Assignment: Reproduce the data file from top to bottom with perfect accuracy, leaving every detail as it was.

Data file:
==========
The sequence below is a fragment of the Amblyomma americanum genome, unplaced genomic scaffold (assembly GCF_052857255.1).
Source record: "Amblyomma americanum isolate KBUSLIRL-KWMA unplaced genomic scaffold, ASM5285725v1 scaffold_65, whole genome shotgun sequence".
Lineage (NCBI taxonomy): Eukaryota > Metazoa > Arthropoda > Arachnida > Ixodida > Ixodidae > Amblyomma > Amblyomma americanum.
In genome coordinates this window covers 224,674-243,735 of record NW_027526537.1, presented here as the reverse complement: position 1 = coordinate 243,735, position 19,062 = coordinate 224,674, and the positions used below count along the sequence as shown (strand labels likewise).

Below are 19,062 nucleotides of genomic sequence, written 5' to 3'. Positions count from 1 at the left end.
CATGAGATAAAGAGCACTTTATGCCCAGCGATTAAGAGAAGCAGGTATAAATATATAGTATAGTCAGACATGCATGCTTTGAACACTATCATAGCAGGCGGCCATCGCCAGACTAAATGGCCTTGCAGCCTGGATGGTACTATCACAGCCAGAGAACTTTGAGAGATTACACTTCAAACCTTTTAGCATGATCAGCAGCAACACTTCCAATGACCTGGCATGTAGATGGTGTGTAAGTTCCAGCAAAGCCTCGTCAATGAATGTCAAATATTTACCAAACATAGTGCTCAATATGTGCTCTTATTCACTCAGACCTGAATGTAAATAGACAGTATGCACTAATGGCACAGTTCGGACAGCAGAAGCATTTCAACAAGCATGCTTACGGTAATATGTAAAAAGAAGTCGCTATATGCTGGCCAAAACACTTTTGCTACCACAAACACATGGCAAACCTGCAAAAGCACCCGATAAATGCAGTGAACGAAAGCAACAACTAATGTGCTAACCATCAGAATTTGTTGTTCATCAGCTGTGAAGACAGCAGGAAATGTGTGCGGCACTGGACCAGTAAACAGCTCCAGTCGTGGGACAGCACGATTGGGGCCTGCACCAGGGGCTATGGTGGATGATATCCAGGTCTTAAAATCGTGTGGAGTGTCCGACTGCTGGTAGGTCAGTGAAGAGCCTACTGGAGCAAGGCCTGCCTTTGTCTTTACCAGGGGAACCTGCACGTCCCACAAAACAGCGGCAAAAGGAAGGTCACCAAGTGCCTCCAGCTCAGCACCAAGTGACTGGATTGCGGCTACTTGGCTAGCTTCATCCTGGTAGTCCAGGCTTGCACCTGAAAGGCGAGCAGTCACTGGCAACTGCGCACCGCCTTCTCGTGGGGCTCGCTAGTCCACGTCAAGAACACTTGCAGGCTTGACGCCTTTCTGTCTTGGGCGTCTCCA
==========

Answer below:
The sequence below is a fragment of the Amblyomma americanum genome, unplaced genomic scaffold (assembly GCF_052857255.1).
Source record: "Amblyomma americanum isolate KBUSLIRL-KWMA unplaced genomic scaffold, ASM5285725v1 scaffold_65, whole genome shotgun sequence".
Lineage (NCBI taxonomy): Eukaryota > Metazoa > Arthropoda > Arachnida > Ixodida > Ixodidae > Amblyomma > Amblyomma americanum.
In genome coordinates this window covers 224,674-243,735 of record NW_027526537.1, presented here as the reverse complement: position 1 = coordinate 243,735, position 19,062 = coordinate 224,674, and the positions used below count along the sequence as shown (strand labels likewise).

Below are 19,062 nucleotides of genomic sequence, written 5' to 3'. Positions count from 1 at the left end.
CATGAGATAAAGAGCACTTTATGCCCAGCGATTAAGAGAAGCAGGTATAAATATATAGTATAGTCAGACATGCATGCTTTGAACACTATCATAGCAGGCGGCCATCGCCAGACTAAATGGCCTTGCAGCCTGGATGGTACTATCACAGCCAGAGAACTTTGAGAGATTACACTTCAAACCTTTTAGCATGATCAGCAGCAACACTTCCAATGACCTGGCATGTAGATGGTGTGTAAGTTCCAGCAAAGCCTCGTCAATGAATGTCAAATATTTACCAAACATAGTGCTCAATATGTGCTCTTATTCACTCAGACCTGAATGTAAATAGACAGTATGCACTAATGGCACAGTTCGGACAGCAGAAGCATTTCAACAAGCATGCTTACGGTAATATGTAAAAAGAAGTCGCTATATGCTGGCCAAAACACTTTTGCTACCACAAACACATGGCAAACCTGCAAAAGCACCCGATAAATGCAGTGAACGAAAGCAACAACTAATGTGCTAACCATCAGAATTTGTTGTTCATCAGCTGTGAAGACAGCAGGAAATGTGTGCGGCACTGGACCAGTAAACAGCTCCAGTCGTGGGACAGCACGATTGGGGCCTGCACCAGGGGCTATGGTGGATGATATCCAGGTCTTAAAATCGTGTGGAGTGTCCGACTGCTGGTAGGTCAGTGAAGAGCCTACTGGAGCAAGGCCTGCCTTTGTCTTTACCAGGGGAACCTGCACGTCCCACAAAACAGCGGCAAAAGGAAGGTCACCAAGTGCCTCCAGCTCAGCACCAAGTGACTGGATTGCGGCTACTTGGCTAGCTTCATCCTGGTAGTCCAGGCTTGCACCTGAAAGGCGAGCAGTCACTGGCAACTGCGCACCGCCTTCTCGTGGGGCTCGCTAGTCCACGTCAAGAACACTTGCAGGCTTGACGCCTTTCTGTCTTGGGCGTCTCCA